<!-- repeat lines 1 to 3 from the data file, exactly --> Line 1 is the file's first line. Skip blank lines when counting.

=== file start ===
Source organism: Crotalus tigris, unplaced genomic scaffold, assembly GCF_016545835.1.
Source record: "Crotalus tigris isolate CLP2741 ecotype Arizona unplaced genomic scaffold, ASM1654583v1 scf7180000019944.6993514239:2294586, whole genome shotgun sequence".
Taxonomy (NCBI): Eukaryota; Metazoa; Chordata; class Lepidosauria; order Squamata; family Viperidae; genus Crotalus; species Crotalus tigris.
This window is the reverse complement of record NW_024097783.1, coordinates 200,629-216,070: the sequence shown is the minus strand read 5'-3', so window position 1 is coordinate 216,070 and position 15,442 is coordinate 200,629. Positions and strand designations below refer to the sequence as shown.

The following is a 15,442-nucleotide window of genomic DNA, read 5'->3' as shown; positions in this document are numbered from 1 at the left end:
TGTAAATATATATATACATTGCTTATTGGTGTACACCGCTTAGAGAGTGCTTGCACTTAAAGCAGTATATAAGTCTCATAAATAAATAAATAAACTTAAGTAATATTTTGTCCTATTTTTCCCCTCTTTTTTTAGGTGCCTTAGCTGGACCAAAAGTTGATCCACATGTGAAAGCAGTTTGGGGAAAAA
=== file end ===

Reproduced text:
Source organism: Crotalus tigris, unplaced genomic scaffold, assembly GCF_016545835.1.
Source record: "Crotalus tigris isolate CLP2741 ecotype Arizona unplaced genomic scaffold, ASM1654583v1 scf7180000019944.6993514239:2294586, whole genome shotgun sequence".
Taxonomy (NCBI): Eukaryota; Metazoa; Chordata; class Lepidosauria; order Squamata; family Viperidae; genus Crotalus; species Crotalus tigris.